As I breastfed him less and less, my relationship with my body changed. At first I was proud that my body had grown and birthed my boy, then I felt proud of sharing it with Rowan but also I felt disconnected and weak, I was the skinniest I had even been in my entire life from when he was 9 -18 months old. But as I reclaimed my body and rediscovered my new identity I felt more connected, more aware of listening to and noticing my bodies subtle communication about how it is feeling and I feel that the experience of sharing my body with Rowan and experiencing how much how I nurtured myself physically and emotionally impacted him, taught me how to practice self-care consistently.  I feel more able to meet my body's physiological needs, I feel I am aware of my thoughts and the energy in my thoughts  and taking care of myself as it not only affects me physically  but emotionally and noticing the differences in how I communicate with Rowan and make decisions when I am really on it. My love for him taught me how to love myself fully. 

 

You are giving your child unconditional love, compassion and kindness and for me at least, it was an opportunity to turn the mirror back on myself. Whilst I’m living in love with this small being, why not try and love myself with a greater sense of peace, calm and connection than ever before?

 

I am worthy of love, I am worthy of attention, care and affection and so I now prioritise my health. I invest in my health without reservation in a way that I did not know before motherhood. I am by no means perfect but what I experienced from my commitment and connection to my small person Roo, helped me to  connect deeply to my values and my intuition. I have been able to navigate the more difficult moments of life and motherhood with more grace and self-compassion. It was and is not about doing things ‘perfectly’ but about figuring out how to do things as best as I can in the moment that feel right and good for me and for him.

 

When I became a mother, I felt connected to the human experience in a way of really contributing to the future, becoming a part of our history. I’d never thought about that before giving birth. That I had done something billions of mothers before me had done. I found it comforting to be a part of something bigger than just me and Roo.  

Just as I was feeling more ready to come back into community and connection, Covid hit. I thought I was about to embark on a new adventure with Roo and move to France but in the end the big adventure was re-launching my business and holding space and creating community with other mothers as they did their work to come back into their truth. Having been a life/health coach for 6 years before becoming a mother I had a lot of knowledge and experience of living holistically and helping women to find that inner balance and strength. Allowing that knowledge and expertise to be focused specifically for women going through times of transition felt right. My journey through motherhood helped me to evolve and redesign my personal and business practice of self-care and resilience. From experiences of disconnection I learnt how to adapt and live my life more healthily and fully. It’s in the experience of things feeling uncomfortable that we learn how to change things to make our situation and circumstances work for us rather than against us. Within the experience of discomfort  is the knowledge that we need to make things comfortable.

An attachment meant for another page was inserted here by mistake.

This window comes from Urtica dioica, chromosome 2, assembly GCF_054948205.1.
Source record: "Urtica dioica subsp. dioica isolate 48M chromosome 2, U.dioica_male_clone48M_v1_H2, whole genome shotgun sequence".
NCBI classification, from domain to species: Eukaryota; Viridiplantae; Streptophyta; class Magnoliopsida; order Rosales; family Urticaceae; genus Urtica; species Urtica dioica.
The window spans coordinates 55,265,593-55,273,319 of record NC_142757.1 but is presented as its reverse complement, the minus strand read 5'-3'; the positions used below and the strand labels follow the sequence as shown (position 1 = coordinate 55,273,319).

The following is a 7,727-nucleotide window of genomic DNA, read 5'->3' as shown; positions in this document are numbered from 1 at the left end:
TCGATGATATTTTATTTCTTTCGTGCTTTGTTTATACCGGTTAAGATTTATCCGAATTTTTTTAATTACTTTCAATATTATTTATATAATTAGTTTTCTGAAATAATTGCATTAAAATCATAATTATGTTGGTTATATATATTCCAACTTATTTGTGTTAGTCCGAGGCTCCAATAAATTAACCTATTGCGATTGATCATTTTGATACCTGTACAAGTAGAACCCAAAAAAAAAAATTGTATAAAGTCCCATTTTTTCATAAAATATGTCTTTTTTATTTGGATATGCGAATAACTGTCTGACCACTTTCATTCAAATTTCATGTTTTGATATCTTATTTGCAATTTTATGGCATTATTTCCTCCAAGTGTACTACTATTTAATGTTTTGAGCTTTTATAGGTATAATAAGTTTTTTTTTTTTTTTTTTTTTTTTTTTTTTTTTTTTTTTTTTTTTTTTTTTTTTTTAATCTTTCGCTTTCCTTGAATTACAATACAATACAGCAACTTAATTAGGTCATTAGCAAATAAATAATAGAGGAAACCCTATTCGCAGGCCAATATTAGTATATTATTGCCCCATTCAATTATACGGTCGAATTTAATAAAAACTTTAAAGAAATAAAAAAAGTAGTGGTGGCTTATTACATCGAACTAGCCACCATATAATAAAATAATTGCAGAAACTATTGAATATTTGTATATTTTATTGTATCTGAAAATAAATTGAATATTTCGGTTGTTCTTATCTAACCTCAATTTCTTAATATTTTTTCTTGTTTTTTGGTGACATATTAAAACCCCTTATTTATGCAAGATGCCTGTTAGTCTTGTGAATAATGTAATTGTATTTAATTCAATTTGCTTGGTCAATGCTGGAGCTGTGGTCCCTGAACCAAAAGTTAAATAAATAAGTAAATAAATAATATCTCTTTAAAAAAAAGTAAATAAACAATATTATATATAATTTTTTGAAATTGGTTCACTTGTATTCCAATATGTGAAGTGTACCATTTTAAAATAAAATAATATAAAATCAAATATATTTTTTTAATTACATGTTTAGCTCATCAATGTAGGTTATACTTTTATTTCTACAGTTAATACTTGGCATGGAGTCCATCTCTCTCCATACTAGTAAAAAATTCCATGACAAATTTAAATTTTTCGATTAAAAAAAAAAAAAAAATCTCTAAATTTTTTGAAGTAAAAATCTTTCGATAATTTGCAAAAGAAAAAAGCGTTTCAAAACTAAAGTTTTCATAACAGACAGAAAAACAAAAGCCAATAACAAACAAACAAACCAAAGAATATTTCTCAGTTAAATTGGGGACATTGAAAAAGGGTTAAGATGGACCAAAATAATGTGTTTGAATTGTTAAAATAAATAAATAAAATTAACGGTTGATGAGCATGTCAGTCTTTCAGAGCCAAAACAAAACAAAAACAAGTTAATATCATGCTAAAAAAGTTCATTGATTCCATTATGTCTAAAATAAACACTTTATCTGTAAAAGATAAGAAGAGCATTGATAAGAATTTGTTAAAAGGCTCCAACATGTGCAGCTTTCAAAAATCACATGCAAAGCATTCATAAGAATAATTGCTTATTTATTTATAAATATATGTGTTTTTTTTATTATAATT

Coming out of the baby phase and into the toddler phase allowed my mind to open up to nursery, friends, community and for Roo, he’s all about social learning, playing with his peers, learning and exploring boundaries. A magical thing about parenthood is that you have tunnel vision, you can only really retain knowledge and focus on where your child is at developmentally. In a way I wasn’t ready for the world to open up again before it did. My own personal recovery and also with where Rowan was at developmentally, there was a synchronicity in it feeling like I was always to be where I was and it was enough for the moment that we were in. 

But his world has gotten busier and so has mine. Dating for me and both of us thriving in our community. Covid hitting was certainly unexpected but through this last year and seeing the shift in society as people started to prioritise their health and wellbeing, my business grew as the need for it increased. I find myself in the very privileged situation of having my time and energy being spent in deeply rewarding and creative ways as a mother and in my work. I have gone through disconnection and connection and I'm sure I'll continue to experience this within myself, with friends, with work, with life...we can be certain of few things in life but change is inevitable and it usually always results in growth. There’s a lot to be said about motherhood but I wanted to share some of my experiences of what I learned through my experience of disconnection and connection.

 

With love 

 

Chloe x